Panel At Southeastern Vending Association Convention Tackles Rising Coffee Prices

Coffee service operators have experienced rapid gains in coffee prices as of late, which led to an informative panel discussion on the topic at the Southeastern Vending Association Convention (SEVA) at the Sandestin Resort in Destin, Fla. Last week.

The session, titled "Getting more green from the little beans," drew a large audience and was introduced by Warren Philips, a SEVA board director and president of Validata Computer & Research Corp.

Geoff Paul, president of Excelso Coffee Co., moderated the panel, which included Don Stoulil, principal at Wolfgang Puck Coffees, Howard Fischer, president of US Roasterie, Rick Dutkiewicz, a partner at National Coffee Service & Vending Inc. based in Lake Worth, Fla., and Vic Pemberton, owner of The Pepi Companies, Dothan, Ala.

Paul got right to the heart of the matter by noting green coffee prices hit $3.13 per pound in May, approaching a historic high point. "We have seen a meteoric rise," he said.

Fischer said OCS operators would have to quadruple their prices in order to protect their margins, something that most operators would agree is unfeasible.

Fischer also noted that the more coffee costs, the more money they lose in shrinkage.

He said the rising cost of oil contributes to the higher price of coffee.

He further noted speculative buying is also a factor. One year ago, he said 5 percent of the market was affected by speculator buying, while it's now affecting 30 percent to 50 percent of the market.

Stoulil said rising world consumption affects the price of coffee as well.

Paul said operators need a plan to raise prices a second and third time. He said operators need to position themselves not as doomsayers but as educators. "You need to sell the service with the commodity," he said.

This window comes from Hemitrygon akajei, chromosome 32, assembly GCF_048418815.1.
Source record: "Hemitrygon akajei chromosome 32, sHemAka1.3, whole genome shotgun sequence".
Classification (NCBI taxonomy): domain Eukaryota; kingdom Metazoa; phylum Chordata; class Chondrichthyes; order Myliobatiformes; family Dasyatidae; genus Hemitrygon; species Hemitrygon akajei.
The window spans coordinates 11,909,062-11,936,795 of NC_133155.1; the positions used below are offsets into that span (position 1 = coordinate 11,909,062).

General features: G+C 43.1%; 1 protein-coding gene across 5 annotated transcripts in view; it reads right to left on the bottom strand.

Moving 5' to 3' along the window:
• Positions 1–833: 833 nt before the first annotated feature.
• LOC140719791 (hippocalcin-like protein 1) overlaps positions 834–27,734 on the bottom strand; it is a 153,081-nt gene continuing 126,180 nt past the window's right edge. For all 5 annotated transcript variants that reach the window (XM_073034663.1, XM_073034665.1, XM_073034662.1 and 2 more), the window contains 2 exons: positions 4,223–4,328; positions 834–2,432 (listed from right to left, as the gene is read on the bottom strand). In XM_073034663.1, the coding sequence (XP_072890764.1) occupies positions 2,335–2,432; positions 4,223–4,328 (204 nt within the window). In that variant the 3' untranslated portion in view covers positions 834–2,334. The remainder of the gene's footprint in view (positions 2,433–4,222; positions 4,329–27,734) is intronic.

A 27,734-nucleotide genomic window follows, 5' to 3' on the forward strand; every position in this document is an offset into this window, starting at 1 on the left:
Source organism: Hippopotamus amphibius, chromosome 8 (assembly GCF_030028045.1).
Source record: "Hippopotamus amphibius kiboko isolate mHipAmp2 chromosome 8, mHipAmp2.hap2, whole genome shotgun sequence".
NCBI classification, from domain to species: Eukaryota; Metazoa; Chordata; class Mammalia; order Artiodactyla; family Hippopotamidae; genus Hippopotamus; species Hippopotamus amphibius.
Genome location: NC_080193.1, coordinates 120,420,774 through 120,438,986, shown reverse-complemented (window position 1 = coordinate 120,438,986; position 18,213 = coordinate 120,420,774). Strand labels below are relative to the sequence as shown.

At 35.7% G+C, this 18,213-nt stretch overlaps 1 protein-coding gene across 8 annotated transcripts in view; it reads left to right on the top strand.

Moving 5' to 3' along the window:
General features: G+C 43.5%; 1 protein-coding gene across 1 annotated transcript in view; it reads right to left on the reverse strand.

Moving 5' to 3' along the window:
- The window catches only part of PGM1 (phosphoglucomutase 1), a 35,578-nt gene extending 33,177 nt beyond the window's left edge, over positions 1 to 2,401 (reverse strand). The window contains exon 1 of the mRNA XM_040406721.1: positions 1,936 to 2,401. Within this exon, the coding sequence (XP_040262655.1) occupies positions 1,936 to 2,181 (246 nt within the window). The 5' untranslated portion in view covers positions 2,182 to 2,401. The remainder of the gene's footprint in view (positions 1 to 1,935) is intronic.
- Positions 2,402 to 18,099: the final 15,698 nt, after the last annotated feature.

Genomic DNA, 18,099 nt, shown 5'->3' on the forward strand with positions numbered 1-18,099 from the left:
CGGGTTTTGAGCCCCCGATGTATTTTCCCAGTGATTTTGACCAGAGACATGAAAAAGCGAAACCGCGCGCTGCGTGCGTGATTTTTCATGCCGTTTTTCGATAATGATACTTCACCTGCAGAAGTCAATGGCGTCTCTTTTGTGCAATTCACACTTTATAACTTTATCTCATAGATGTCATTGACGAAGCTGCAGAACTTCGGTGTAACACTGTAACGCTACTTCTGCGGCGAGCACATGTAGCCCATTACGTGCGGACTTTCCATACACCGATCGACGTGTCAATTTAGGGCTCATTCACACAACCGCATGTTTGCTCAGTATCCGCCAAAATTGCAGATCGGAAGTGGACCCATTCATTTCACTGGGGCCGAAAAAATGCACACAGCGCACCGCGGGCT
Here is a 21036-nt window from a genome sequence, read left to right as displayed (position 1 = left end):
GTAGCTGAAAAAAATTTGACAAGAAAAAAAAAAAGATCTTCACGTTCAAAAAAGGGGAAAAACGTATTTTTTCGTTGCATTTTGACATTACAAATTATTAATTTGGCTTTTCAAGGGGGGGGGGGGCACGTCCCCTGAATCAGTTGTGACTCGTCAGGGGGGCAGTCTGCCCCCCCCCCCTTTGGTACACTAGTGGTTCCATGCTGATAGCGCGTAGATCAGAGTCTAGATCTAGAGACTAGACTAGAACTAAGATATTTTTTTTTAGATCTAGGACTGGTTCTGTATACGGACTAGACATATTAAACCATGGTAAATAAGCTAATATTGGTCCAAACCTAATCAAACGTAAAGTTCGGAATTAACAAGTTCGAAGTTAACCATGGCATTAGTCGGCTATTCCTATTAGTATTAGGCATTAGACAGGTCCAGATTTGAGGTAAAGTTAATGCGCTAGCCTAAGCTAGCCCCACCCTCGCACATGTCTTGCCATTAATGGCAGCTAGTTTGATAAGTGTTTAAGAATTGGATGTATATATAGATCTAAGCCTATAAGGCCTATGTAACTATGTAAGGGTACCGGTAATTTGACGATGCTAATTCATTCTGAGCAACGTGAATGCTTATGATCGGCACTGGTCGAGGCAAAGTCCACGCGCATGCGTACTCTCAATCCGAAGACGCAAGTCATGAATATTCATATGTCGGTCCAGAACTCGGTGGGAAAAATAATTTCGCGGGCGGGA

Stoulil, a longtime coffee service operator before moving to the roasting side of the business, said history has shown that rising coffee prices don't stop companies from making money. He recalled that prices skyrocketed in 1975.

"Even if it (the price) doesn't come down, there's money to be made in the service side of the office coffee business," Stoulil said.

Pemberton, who is both a vending and coffee service operator, said he sets his coffee prices on 3- to 6-month schedules. He said he educates his customers quarterly about coffee prices.

Pemberton said he always asks his customers what is most important to them, and their answer is always the taste of the coffee. When he presents new coffee to customers, he brings donuts and comment cards.

Pemberton said he is also educating customers about health aspects of coffee.

Fischer said operators should resist offering lighter weight coffee packs.

 

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